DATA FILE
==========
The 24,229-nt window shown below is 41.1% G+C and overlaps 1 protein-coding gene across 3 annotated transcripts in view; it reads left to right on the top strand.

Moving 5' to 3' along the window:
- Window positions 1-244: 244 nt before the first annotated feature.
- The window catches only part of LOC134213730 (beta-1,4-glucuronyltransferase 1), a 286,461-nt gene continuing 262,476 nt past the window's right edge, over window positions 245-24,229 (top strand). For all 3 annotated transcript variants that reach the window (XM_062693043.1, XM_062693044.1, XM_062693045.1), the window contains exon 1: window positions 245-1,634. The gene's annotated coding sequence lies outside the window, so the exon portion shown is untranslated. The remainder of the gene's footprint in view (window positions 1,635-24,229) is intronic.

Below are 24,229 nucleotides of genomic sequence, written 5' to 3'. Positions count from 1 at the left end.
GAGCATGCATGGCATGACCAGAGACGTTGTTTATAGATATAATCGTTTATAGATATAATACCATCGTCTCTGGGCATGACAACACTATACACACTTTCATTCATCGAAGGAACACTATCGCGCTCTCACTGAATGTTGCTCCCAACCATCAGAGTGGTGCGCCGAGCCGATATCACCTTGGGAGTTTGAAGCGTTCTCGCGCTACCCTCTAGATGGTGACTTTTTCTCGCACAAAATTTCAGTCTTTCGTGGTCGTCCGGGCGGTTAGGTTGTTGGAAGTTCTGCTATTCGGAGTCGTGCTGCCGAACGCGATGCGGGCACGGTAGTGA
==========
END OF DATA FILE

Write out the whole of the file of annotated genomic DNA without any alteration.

The 24,229-nt window shown below is 41.1% G+C and overlaps 1 protein-coding gene across 3 annotated transcripts in view; it reads left to right on the top strand.

Moving 5' to 3' along the window:
- Window positions 1-244: 244 nt before the first annotated feature.
- The window catches only part of LOC134213730 (beta-1,4-glucuronyltransferase 1), a 286,461-nt gene continuing 262,476 nt past the window's right edge, over window positions 245-24,229 (top strand). For all 3 annotated transcript variants that reach the window (XM_062693043.1, XM_062693044.1, XM_062693045.1), the window contains exon 1: window positions 245-1,634. The gene's annotated coding sequence lies outside the window, so the exon portion shown is untranslated. The remainder of the gene's footprint in view (window positions 1,635-24,229) is intronic.

Below are 24,229 nucleotides of genomic sequence, written 5' to 3'. Positions count from 1 at the left end.
GAGCATGCATGGCATGACCAGAGACGTTGTTTATAGATATAATCGTTTATAGATATAATACCATCGTCTCTGGGCATGACAACACTATACACACTTTCATTCATCGAAGGAACACTATCGCGCTCTCACTGAATGTTGCTCCCAACCATCAGAGTGGTGCGCCGAGCCGATATCACCTTGGGAGTTTGAAGCGTTCTCGCGCTACCCTCTAGATGGTGACTTTTTCTCGCACAAAATTTCAGTCTTTCGTGGTCGTCCGGGCGGTTAGGTTGTTGGAAGTTCTGCTATTCGGAGTCGTGCTGCCGAACGCGATGCGGGCACGGTAGTGA